Historically, state failure drives civilian armament, not the other way around. Perhaps the clearest example of this trend is Lebanon, where the inability of the central government to protect the sectarian communities has led each to protect itself. While America is not Lebanon, the same principles hold true: competence inspires confidence, and there is precious little competence in the administration.
How many times has this happened now? Over and over, no sooner do we learn the name of the terrorist killer than we hear that authorities were "monitoring" him. Monitored him right up to the door of the abbatoir, it seems.

I don't know, maybe they think this is reassuring in some way. As if we feel better knowing that Watchful Government was hovering nearby, holding the hands of the maimed and dying in their last agony. I agree with Wretchard, that people will increasingly write off the police and rely on their own efforts to protect themselves. And eventually they'll get extremely angry when they find that the government is only efficient and effective when it's pushing THEM around, while terrorists inexplicably manage to do what they want without interference.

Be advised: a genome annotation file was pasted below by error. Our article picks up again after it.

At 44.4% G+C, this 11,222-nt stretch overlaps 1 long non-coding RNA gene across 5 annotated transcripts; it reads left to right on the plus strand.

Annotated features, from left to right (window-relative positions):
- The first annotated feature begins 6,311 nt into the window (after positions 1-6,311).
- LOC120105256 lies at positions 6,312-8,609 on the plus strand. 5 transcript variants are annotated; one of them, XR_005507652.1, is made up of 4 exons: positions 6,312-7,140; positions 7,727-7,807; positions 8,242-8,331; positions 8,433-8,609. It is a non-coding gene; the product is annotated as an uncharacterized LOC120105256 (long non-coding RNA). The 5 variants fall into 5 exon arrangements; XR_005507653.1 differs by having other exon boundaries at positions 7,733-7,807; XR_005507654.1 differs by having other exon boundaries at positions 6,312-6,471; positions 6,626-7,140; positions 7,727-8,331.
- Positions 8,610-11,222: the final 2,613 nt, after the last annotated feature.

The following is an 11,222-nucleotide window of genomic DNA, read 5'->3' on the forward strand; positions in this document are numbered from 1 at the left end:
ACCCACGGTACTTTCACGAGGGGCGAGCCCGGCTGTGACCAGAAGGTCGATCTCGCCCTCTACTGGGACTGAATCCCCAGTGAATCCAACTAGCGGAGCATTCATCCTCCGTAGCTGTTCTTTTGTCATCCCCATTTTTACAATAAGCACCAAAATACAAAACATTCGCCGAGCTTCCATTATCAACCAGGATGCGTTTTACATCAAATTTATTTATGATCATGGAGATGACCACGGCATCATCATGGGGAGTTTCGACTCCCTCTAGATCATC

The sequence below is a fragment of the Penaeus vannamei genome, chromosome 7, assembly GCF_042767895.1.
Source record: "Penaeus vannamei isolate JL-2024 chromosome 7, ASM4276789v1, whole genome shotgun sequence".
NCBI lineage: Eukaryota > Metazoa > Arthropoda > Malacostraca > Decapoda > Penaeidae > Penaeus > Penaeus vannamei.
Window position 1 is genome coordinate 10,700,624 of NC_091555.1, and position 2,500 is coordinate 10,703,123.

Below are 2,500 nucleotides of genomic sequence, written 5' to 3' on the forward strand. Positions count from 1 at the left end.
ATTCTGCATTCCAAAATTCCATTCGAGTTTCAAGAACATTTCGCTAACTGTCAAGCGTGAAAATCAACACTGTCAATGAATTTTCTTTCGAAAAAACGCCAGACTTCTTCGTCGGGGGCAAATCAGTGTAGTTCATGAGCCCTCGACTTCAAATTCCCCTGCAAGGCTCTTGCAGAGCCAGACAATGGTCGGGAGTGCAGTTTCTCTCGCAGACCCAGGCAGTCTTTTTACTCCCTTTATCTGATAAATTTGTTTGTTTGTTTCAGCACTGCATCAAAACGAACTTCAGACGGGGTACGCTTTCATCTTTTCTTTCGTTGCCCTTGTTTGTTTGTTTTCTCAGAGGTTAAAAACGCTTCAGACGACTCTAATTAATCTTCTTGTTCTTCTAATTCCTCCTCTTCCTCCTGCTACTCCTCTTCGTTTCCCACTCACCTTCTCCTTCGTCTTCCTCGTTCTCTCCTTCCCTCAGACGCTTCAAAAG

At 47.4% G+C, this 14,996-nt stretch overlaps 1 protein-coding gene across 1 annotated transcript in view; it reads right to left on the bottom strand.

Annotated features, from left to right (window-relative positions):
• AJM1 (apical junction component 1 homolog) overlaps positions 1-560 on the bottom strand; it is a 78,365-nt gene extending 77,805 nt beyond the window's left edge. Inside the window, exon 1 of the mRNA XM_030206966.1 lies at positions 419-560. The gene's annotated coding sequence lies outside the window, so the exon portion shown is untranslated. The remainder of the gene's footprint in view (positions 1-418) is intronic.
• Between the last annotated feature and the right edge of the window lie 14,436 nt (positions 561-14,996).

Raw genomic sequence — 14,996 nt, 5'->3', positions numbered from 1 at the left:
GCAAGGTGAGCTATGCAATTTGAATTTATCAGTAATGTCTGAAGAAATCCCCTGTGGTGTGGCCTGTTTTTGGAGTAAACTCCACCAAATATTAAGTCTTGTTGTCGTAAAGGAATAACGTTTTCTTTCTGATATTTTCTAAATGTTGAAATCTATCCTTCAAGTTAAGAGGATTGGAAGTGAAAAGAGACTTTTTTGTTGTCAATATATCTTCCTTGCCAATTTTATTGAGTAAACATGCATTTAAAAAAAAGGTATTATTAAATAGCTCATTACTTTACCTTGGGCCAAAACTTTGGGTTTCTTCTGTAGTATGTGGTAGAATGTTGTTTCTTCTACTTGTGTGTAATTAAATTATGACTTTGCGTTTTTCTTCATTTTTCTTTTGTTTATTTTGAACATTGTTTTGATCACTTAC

"Jump, I'll catch you" is credible only when the fireman's net is not surrounded by mashed bodies.

Tuesday, May 24, 2016

Gardening starting again

May has finally turned beautifully warm, and I've been outside most days trying to get the garden planted. It's mostly done, but now we're waiting for stuff to start coming up.